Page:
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Recent Management Controversies in Osteoporosis levels are above 30 ng/ml,13 and studies of optimal levels of 25(OH)D for

maximising intestinal calcium absorption have demonstrated that optimal calcium absorption occurs with 25(OH)D levels >32 ng/ml.15

The IOM’s recommended upper limit of 50 ng/ml for serum 25(OH)D was supported by a randomised, placebo-controlled trial in elderly women that evaluated the effect of high dose vitamin D on falls and fractures. In this trial, women were randomised to cholecalciferol 500,000 IU/year or placebo for 3–5 years. The study found a statistically significant increase in both falls and fractures in the group treated with vitamin D. Interestingly, a post hoc analysis demonstrated that the risk of falls and fractures was exacerbated in the first three months after vitamin D dosing when 25(OH)D levels exceeded 48 ng/ml.16

The large yearly dose that was used in this

study is not currently used in the US, therefore the fall risk demonstrated in this study is not applicable to US patients undergoing vitamin D therapy. In contrast to this study, a meta- analysis was performed to evaluate the effect of vitamin D on fall prevention. This meta-analysis included eight randomised controlled trials, in which the mean dose of cholecalciferol was 700–1,000 IU/day. The authors found that vitamin D supplementation decreased the risk of falling by 19 %, and patients who reached 25(OH)D levels of 60 ng/ml experienced 23 % fewer falls.17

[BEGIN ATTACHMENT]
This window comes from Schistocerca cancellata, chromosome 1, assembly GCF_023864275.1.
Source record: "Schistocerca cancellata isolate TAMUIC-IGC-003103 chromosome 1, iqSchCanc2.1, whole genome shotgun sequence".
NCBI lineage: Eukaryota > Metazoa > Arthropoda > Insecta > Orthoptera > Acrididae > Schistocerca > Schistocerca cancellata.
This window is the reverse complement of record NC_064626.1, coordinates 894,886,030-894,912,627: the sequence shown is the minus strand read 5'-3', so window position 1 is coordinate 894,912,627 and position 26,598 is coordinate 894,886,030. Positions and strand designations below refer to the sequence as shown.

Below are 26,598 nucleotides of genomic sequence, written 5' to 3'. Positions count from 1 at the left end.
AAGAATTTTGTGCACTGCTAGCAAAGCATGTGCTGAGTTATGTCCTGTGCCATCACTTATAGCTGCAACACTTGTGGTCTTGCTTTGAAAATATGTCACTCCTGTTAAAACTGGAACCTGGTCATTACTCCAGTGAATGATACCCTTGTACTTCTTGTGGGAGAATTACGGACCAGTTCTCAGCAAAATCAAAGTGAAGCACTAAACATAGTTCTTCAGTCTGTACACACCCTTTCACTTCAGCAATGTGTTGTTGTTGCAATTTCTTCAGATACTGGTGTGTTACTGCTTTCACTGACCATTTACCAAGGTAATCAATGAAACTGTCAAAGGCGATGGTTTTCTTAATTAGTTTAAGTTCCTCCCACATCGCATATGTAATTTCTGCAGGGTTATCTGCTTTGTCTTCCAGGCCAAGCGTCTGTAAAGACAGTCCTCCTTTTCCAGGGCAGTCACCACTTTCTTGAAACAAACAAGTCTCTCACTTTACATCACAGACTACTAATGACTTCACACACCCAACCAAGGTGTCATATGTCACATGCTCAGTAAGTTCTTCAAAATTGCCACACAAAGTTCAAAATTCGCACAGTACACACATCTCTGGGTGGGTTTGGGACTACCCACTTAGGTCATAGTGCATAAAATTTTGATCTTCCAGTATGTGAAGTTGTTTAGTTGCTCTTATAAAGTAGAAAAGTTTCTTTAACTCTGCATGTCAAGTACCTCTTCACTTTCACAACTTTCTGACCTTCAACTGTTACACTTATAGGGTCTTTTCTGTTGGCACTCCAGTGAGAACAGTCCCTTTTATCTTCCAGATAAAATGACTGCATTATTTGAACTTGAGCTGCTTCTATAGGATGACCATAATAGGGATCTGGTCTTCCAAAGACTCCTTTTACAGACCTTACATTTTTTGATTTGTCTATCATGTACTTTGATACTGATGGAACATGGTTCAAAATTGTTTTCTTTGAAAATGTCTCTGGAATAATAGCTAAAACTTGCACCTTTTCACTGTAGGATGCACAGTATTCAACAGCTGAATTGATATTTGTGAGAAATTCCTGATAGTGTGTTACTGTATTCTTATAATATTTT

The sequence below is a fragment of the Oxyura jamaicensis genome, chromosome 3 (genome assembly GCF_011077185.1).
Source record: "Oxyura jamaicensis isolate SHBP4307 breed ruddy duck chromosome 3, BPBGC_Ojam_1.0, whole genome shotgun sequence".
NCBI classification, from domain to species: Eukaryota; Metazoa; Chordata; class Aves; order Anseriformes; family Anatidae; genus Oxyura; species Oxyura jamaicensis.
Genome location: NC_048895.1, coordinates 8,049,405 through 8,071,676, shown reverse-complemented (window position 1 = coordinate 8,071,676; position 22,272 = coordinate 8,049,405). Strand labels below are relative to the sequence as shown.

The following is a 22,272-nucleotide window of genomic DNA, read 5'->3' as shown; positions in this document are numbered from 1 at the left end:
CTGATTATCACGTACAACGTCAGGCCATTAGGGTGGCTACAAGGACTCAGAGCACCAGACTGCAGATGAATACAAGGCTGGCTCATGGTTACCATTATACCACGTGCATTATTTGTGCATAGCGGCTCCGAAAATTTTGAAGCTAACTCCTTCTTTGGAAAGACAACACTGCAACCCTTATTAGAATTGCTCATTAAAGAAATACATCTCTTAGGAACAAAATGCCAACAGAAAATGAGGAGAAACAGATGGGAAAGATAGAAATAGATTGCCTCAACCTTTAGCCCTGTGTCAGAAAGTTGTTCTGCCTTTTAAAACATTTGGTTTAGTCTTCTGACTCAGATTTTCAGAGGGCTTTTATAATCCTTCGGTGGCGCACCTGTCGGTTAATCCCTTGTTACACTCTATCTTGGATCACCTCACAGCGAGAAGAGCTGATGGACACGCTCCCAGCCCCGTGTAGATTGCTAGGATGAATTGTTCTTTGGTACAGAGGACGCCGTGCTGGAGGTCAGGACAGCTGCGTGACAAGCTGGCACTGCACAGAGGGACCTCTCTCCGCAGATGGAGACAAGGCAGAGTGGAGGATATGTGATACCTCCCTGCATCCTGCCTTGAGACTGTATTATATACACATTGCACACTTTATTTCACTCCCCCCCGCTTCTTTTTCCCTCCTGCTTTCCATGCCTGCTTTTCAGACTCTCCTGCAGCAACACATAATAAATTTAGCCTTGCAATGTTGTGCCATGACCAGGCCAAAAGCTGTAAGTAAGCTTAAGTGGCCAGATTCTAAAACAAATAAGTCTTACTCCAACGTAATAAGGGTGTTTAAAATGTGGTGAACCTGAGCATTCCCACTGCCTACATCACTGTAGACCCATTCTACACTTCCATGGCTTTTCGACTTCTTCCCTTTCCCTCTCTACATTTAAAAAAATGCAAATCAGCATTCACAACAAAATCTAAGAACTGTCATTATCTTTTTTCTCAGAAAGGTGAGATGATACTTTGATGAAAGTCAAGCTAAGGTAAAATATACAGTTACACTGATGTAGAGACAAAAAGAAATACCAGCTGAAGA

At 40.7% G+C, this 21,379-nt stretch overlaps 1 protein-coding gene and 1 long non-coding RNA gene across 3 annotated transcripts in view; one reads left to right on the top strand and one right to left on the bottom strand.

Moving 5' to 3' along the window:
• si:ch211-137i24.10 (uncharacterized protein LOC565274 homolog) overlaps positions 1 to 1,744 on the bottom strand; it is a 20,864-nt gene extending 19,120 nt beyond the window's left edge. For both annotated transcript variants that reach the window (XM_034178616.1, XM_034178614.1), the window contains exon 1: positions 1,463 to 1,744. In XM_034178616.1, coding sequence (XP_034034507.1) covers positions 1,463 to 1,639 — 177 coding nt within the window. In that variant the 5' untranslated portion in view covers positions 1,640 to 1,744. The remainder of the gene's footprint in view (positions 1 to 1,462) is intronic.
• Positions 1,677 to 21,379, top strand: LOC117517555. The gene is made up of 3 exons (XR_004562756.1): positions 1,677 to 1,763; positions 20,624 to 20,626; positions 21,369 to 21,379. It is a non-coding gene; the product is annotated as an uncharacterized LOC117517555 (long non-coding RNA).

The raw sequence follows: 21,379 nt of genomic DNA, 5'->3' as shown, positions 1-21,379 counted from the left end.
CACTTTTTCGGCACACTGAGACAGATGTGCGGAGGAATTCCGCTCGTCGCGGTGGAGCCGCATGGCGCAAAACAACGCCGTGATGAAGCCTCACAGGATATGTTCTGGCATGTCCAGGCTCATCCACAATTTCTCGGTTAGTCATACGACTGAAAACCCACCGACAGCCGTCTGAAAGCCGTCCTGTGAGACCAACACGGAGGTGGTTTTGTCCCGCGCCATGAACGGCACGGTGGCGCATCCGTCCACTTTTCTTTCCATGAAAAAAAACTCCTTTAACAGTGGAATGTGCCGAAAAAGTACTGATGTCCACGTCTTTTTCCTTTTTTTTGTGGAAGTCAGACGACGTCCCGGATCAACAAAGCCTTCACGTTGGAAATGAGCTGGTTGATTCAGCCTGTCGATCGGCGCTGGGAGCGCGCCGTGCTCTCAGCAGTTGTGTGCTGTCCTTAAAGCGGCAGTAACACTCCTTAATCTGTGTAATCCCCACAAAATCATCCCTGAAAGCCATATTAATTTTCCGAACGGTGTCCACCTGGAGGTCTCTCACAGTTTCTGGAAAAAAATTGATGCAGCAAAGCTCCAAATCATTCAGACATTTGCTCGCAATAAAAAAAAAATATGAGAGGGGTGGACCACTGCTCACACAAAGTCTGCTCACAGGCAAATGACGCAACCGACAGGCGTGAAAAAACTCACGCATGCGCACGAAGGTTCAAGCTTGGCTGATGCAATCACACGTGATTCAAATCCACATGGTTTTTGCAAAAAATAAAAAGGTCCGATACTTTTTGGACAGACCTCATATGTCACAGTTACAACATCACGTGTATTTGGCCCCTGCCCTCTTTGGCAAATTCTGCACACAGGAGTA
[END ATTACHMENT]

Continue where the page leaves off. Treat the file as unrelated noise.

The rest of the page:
these data, the AACE recommends using vitamin D supplementation to maintain 25(OH)D levels of 30–60 ng/ml.1

Duration of Pharmacologic Therapy Pharmacologic therapy is recommended for patients with a history of hip or spine fracture and a BMD of 2.5 SDs below the young adult mean (as measured by dual-energy X-ray absorptiometry [DXA]), as well as for patients with a high probability of fractures as determined using the FRAX® tool. The FRAX tool was developed by the WHO to determine the 10-year risk of fracture ( It considers multiple factors, including previous fracture, BMD, body mass index (BMI), secondary causes of osteoporosis, and family history. Patients should be considered for treatment if the 10-year risk of hip fracture is greater than 3 % or if the 10-year risk of major osteoporotic fracture is greater than 20 %.1

Pharmacologic therapy should be initiated with a first-line agent such as alendronate, risedronate, zoledronic acid, or denosumab. These agents have been shown to decrease the risk of hip and non-vertebral fractures in randomised, prospective trials.1

The majority of first-line

agents are bisphosphonates, which are the most widely used drugs for treatment of osteoporosis. However, recent studies have questioned the long-term treatment of osteoporosis with bisphosphonates due to an association with atypical fractures. In particular, alendronate has been associated with subtrochanteric fracture.18

Several case series have been reported that demonstrate a possible relationship between long-term bisphosphonate therapy and atypical subtrochanteric fractures. The earliest series to be published demonstrated that a small number of patients had low energy non-vertebral fractures while on alendronate. Bone biopsies in these patients revealed severely suppressed bone turnover,18

therefore it

was postulated that, since bisphosphonates reduce bone remodeling, they might lead to ‘frozen’ bone or over-suppressed bone that is susceptible to stress fractures. These atypical fractures have been defined by a task force of the American Society for Bone and Mineral Research (ASBMR) (see Table 4).19